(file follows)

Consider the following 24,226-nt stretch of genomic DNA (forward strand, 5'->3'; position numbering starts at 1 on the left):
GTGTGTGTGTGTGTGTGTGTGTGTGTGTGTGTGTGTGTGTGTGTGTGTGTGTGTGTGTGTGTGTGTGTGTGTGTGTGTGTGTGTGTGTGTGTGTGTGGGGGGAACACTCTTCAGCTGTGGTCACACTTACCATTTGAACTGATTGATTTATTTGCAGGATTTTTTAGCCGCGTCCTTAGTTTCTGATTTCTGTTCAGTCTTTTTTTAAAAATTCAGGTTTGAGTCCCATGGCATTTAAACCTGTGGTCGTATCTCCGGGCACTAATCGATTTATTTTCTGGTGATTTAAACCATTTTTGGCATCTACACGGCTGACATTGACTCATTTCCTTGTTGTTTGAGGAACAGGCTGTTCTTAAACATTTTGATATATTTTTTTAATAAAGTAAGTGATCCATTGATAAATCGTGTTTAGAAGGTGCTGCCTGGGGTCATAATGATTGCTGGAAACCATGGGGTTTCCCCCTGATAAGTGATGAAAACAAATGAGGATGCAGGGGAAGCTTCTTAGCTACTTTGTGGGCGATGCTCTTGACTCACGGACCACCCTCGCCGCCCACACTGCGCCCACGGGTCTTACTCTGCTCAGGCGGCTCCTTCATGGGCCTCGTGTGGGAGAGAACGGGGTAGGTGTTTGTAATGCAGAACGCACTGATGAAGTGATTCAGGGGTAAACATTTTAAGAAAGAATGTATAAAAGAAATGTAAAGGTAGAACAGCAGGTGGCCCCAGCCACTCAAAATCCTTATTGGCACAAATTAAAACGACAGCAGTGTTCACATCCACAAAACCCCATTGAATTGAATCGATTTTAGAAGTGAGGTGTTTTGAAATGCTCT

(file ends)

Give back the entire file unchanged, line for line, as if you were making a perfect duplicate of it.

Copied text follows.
Consider the following 24,226-nt stretch of genomic DNA (forward strand, 5'->3'; position numbering starts at 1 on the left):
GTGTGTGTGTGTGTGTGTGTGTGTGTGTGTGTGTGTGTGTGTGTGTGTGTGTGTGTGTGTGTGTGTGTGTGTGTGTGTGTGTGTGTGTGTGTGTGTGGGGGGAACACTCTTCAGCTGTGGTCACACTTACCATTTGAACTGATTGATTTATTTGCAGGATTTTTTAGCCGCGTCCTTAGTTTCTGATTTCTGTTCAGTCTTTTTTTAAAAATTCAGGTTTGAGTCCCATGGCATTTAAACCTGTGGTCGTATCTCCGGGCACTAATCGATTTATTTTCTGGTGATTTAAACCATTTTTGGCATCTACACGGCTGACATTGACTCATTTCCTTGTTGTTTGAGGAACAGGCTGTTCTTAAACATTTTGATATATTTTTTTAATAAAGTAAGTGATCCATTGATAAATCGTGTTTAGAAGGTGCTGCCTGGGGTCATAATGATTGCTGGAAACCATGGGGTTTCCCCCTGATAAGTGATGAAAACAAATGAGGATGCAGGGGAAGCTTCTTAGCTACTTTGTGGGCGATGCTCTTGACTCACGGACCACCCTCGCCGCCCACACTGCGCCCACGGGTCTTACTCTGCTCAGGCGGCTCCTTCATGGGCCTCGTGTGGGAGAGAACGGGGTAGGTGTTTGTAATGCAGAACGCACTGATGAAGTGATTCAGGGGTAAACATTTTAAGAAAGAATGTATAAAAGAAATGTAAAGGTAGAACAGCAGGTGGCCCCAGCCACTCAAAATCCTTATTGGCACAAATTAAAACGACAGCAGTGTTCACATCCACAAAACCCCATTGAATTGAATCGATTTTAGAAGTGAGGTGTTTTGAAATGCTCT